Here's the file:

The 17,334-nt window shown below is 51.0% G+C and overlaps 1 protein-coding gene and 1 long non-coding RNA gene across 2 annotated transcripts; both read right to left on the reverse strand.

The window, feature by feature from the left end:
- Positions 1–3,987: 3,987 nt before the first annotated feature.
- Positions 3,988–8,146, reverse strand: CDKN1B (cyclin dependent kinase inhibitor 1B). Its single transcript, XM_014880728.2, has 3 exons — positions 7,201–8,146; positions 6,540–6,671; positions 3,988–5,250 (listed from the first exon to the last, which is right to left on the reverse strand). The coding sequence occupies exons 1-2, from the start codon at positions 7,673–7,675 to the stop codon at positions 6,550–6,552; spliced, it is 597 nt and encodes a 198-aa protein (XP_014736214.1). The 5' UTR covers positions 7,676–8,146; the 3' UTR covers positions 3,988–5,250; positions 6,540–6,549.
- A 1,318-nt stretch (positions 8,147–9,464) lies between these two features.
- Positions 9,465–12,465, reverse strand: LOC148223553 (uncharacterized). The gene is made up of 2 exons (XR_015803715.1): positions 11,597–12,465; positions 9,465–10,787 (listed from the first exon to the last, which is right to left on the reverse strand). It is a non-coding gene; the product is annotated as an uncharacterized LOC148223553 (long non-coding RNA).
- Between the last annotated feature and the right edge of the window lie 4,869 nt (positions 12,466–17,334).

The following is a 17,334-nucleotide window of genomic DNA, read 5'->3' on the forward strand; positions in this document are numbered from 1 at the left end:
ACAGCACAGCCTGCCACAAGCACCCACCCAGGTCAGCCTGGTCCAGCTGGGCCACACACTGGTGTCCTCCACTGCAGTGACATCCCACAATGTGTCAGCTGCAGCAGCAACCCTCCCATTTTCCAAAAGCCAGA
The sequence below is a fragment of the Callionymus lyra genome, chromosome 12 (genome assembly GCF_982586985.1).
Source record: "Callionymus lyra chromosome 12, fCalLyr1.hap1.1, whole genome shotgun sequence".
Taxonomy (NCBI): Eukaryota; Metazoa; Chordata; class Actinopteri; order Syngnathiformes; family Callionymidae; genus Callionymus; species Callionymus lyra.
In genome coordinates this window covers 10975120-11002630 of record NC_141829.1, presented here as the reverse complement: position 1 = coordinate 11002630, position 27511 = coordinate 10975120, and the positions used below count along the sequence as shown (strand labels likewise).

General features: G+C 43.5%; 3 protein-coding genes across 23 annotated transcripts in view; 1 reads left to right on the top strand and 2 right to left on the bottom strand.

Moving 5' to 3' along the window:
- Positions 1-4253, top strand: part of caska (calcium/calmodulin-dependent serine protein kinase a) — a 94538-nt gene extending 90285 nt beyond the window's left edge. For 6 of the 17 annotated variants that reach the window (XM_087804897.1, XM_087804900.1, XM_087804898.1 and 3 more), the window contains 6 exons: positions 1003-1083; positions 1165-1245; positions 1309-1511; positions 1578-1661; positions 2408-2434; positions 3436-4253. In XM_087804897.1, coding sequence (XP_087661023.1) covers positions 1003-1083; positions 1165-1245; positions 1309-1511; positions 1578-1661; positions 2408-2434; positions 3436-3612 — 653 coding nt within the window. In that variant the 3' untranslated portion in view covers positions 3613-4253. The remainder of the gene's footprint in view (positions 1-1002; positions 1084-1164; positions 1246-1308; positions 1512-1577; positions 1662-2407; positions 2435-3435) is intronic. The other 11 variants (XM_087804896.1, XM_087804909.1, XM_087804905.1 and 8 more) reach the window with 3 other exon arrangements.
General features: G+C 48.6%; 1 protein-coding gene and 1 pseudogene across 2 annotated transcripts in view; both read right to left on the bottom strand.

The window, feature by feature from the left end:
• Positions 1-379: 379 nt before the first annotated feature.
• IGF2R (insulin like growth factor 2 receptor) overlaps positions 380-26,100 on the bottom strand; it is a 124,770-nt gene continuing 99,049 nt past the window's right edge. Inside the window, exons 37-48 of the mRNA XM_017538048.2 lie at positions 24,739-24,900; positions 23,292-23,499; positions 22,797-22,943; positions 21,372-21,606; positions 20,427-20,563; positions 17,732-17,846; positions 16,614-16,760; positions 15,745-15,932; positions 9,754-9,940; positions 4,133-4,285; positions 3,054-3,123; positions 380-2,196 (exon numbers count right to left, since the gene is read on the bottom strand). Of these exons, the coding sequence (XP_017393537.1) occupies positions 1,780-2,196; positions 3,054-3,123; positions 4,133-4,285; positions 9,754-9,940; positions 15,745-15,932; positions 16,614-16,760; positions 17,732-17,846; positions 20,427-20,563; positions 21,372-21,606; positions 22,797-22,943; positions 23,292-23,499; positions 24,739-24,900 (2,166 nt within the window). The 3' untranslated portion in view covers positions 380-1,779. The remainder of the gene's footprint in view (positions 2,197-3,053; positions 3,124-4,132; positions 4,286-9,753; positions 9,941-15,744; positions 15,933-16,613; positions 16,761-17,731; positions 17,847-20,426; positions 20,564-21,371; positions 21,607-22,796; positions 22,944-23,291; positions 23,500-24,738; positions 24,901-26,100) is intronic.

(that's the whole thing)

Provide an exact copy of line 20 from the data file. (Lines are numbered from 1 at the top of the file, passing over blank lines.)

• IGF2R (insulin like growth factor 2 receptor) overlaps positions 380-26,100 on the bottom strand; it is a 124,770-nt gene continuing 99,049 nt past the window's right edge. Inside the window, exons 37-48 of the mRNA XM_017538048.2 lie at positions 24,739-24,900; positions 23,292-23,499; positions 22,797-22,943; positions 21,372-21,606; positions 20,427-20,563; positions 17,732-17,846; positions 16,614-16,760; positions 15,745-15,932; positions 9,754-9,940; positions 4,133-4,285; positions 3,054-3,123; positions 380-2,196 (exon numbers count right to left, since the gene is read on the bottom strand). Of these exons, the coding sequence (XP_017393537.1) occupies positions 1,780-2,196; positions 3,054-3,123; positions 4,133-4,285; positions 9,754-9,940; positions 15,745-15,932; positions 16,614-16,760; positions 17,732-17,846; positions 20,427-20,563; positions 21,372-21,606; positions 22,797-22,943; positions 23,292-23,499; positions 24,739-24,900 (2,166 nt within the window). The 3' untranslated portion in view covers positions 380-1,779. The remainder of the gene's footprint in view (positions 2,197-3,053; positions 3,124-4,132; positions 4,286-9,753; positions 9,941-15,744; positions 15,933-16,613; positions 16,761-17,731; positions 17,847-20,426; positions 20,564-21,371; positions 21,607-22,796; positions 22,944-23,291; positions 23,500-24,738; positions 24,901-26,100) is intronic.